ALBUMS OF THE YEAR 2017: 20-11

20. Sløtface – ‘Try Not To Freak Out’


What We Said…

From their early days as Slutface to the wiser name change of Sløtface, these Norwegian pop-punks have spent the last few years delivering powerfully entertaining pop-rock. And now after a swathe of single releases and previews, the band share their highly-anticipated debut album 'Try Not To Freak Out', and thankfully it is all we were hoping for and then some.

The band have had this DIY approach to their sound since their infancy, and while that aesthetic was very popular amongst bands a decade ago, it seems to have become a lost art these days. But 'Try Not To Freak Out' manages to perfectly execute that rough-around-the-edges feel the band have looked to create. The record's opener 'Magazine' is one of those instant earworms and sets up the rest of the album with a flurry of fast pace and memorable hooks.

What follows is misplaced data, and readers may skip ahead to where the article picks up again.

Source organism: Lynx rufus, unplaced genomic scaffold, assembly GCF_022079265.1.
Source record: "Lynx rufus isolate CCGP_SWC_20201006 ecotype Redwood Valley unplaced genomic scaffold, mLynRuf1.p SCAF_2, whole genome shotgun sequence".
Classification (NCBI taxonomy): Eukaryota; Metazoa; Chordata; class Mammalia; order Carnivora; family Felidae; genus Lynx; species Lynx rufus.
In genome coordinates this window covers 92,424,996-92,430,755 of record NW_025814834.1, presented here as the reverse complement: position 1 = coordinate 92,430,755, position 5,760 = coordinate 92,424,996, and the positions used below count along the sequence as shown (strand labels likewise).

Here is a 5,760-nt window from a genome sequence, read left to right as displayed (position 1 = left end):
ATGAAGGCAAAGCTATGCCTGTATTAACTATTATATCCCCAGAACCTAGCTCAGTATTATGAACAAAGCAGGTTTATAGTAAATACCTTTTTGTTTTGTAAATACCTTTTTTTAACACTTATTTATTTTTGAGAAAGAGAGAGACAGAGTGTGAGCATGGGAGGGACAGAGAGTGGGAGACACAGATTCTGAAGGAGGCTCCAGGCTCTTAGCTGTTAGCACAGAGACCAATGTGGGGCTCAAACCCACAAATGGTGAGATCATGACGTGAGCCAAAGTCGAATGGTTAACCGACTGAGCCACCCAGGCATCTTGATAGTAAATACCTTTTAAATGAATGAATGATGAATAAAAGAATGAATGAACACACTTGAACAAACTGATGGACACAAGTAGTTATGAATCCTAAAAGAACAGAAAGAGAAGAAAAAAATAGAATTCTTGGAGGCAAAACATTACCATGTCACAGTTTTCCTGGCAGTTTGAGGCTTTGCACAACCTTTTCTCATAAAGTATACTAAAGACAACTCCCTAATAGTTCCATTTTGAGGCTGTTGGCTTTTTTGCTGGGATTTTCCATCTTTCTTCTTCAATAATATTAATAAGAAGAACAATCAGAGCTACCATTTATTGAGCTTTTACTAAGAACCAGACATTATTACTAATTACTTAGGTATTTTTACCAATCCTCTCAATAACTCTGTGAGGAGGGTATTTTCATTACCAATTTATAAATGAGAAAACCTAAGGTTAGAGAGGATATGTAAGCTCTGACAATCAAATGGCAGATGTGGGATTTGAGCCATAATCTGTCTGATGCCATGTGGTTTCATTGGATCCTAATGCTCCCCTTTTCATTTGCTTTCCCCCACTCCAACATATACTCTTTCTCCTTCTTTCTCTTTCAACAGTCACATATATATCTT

They may not have received the buzz they deserve so far, but with this new record now out, we can probably expect that to change. The energy of this release is incredible infectious and certainly sets them up for a promising career ahead.

19. Bleachers – ‘Gone Now’


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While his days in the band fun. may be over, producer and songwriter Jack Antonoff is far from giving up the game on the music industry. Since his 2014 debut album 'Strange Desire', the frontman has written songs for the likes of Lorde and Taylor Swift, showing that he knows how to make a pop banger or two, and this new record is filled to the brim with overzealous energy and joy.